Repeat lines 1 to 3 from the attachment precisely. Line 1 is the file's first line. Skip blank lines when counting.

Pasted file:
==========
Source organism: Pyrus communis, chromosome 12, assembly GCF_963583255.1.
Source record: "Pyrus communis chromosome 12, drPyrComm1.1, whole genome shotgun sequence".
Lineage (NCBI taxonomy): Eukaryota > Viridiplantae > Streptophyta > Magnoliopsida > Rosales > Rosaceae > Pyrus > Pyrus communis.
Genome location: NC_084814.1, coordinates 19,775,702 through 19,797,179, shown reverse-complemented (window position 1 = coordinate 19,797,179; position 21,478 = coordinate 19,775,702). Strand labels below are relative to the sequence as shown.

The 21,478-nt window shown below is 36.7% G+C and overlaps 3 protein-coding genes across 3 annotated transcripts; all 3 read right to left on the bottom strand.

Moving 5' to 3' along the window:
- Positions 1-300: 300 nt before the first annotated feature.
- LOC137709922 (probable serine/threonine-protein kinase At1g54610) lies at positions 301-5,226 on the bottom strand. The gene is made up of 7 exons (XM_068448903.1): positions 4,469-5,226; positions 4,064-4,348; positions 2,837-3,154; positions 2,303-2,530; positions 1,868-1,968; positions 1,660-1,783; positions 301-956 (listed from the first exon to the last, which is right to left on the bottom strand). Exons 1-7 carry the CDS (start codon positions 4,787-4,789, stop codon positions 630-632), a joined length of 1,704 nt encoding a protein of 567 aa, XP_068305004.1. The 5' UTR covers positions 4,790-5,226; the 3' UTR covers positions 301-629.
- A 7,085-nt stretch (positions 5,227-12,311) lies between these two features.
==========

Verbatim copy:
Source organism: Pyrus communis, chromosome 12, assembly GCF_963583255.1.
Source record: "Pyrus communis chromosome 12, drPyrComm1.1, whole genome shotgun sequence".
Lineage (NCBI taxonomy): Eukaryota > Viridiplantae > Streptophyta > Magnoliopsida > Rosales > Rosaceae > Pyrus > Pyrus communis.